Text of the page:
A perennial problem

Nurturing

AT RISK As lambing season approaches, the prospect of sheep worrying and dog attacks becomes a huge concern for farmers once again.

The vet's view
Conal Finnerty

Thankfully the long dreary days and nights of January are behind us. As I write this, I am looking out to the garden where I can just see the beginnings of spring’s return, with the daffodils just starting to pop through the soil.
This is my favourite time of year, with the promise of new growth and rebirth. There is nothing like seeing the evidence of longer brighter days just around the corner. I get a sense that the birds are that little bit chirpier, and they seem to have a spring in their step (sorry for the pun).
As nice as this time of year is, it brings with it dangers for the country’s sheep flock. Many of the flock’s estimated 2.5 million breeding ewes will be giving birth to this year’s lambs in the coming weeks and months. This is a worrying time of year for sheep farmers, with so many elements of their farming year dependent on a successful springtime.
One of the perennial worries they have is the danger of attack from uncontrolled dogs. Despite the widespread media coverage – both print and digital – every single year, there seems to be no reduction in the number of attacks and losses suffered annually.
As the season starts, we need to remember be extra careful about controlling our dogs and making sure we know where they are at all time, both day and night.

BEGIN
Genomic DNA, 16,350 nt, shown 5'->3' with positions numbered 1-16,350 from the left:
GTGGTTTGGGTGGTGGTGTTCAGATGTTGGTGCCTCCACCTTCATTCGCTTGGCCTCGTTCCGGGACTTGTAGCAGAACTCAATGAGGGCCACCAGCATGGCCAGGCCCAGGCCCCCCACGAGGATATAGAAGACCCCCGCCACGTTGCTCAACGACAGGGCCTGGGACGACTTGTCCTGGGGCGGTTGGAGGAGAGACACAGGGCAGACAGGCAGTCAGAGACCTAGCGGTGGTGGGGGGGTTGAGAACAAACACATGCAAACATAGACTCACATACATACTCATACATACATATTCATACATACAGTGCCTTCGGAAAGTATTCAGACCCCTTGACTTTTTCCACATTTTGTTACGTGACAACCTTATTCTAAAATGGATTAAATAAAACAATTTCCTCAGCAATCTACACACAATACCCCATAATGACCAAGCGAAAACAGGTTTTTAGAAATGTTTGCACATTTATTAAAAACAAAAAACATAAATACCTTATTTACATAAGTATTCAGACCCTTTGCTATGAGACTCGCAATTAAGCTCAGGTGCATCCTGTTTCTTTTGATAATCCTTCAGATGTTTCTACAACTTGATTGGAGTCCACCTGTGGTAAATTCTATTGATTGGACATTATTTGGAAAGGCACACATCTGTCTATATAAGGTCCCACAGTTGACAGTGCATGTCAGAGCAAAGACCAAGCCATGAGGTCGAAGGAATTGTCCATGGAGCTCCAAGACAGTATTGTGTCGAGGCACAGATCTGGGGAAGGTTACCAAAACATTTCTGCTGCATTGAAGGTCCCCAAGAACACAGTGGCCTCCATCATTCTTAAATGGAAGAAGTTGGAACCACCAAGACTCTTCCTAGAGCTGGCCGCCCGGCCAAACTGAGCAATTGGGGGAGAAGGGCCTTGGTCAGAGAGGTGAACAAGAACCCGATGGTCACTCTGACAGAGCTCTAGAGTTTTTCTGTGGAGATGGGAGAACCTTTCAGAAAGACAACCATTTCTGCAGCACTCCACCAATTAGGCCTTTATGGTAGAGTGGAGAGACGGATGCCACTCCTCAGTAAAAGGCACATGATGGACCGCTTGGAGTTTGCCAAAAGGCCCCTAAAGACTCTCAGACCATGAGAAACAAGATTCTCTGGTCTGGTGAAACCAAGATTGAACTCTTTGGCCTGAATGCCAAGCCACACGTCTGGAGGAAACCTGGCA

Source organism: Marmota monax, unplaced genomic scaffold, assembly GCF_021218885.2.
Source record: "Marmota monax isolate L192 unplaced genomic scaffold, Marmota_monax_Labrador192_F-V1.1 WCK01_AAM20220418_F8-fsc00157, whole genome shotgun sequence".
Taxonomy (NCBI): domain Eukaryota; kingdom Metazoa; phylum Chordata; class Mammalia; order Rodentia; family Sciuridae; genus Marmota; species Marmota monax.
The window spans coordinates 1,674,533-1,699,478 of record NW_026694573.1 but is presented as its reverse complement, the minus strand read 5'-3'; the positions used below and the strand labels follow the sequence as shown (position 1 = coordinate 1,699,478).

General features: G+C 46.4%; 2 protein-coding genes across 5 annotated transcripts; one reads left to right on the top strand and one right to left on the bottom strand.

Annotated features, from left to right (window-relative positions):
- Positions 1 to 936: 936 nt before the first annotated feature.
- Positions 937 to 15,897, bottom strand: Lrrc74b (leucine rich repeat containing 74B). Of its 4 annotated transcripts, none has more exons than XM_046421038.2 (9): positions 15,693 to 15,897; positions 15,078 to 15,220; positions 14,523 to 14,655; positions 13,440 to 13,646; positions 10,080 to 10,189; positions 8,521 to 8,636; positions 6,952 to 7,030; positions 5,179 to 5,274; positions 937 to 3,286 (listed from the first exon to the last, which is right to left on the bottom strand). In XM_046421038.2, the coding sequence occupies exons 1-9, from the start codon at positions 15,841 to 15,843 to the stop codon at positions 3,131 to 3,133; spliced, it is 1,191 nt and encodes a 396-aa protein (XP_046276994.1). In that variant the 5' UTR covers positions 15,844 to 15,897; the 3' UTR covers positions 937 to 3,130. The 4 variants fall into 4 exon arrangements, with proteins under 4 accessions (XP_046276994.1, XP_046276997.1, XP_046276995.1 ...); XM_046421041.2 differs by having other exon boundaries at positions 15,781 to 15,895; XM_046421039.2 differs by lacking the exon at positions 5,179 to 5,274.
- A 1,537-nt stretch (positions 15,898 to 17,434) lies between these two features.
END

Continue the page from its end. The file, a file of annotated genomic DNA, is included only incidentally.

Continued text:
The old advice remains: Any dog has the capability to worry and traumatise a sheep flock and/or be led astray by others in a pack. Even the sight of a dog at this time of year can be traumatising to pregnant or recently birthed flocks, and so it is advisable to try as best as one can to walk dogs away from sheep fields.
Remember also that it is a legal requirement to have your dog microchipped, licenced and, most importantly, under control when out walking in a public place.
Getting into the good habit of checking that your dog or dogs are securely housed at night time is a good habit to develop. Always make sure their housing is escape-proof. It may sound like a broken record, but year in year out hundreds if not thousands of sheep are maimed and killed by marauding dogs, and thousands of euros in income are lost due to ewe and lamb losses.
Don’t let your dog be part of this years statistics by letting it run uncontrolled this spring. Let’s together try to eliminate the pictures of devastated sheep flocks that appear on our TV screens and in our newspapers by ensuring we know where our dogs are day and night.  

Veterinarian Conal Finnerty MRCVS practises at the Skeldale Vet Clinic in Ballinrobe and Belmullet. Follow the clinic on Facebook, or call 094 9541980 or 087 9185350 to make an appointment.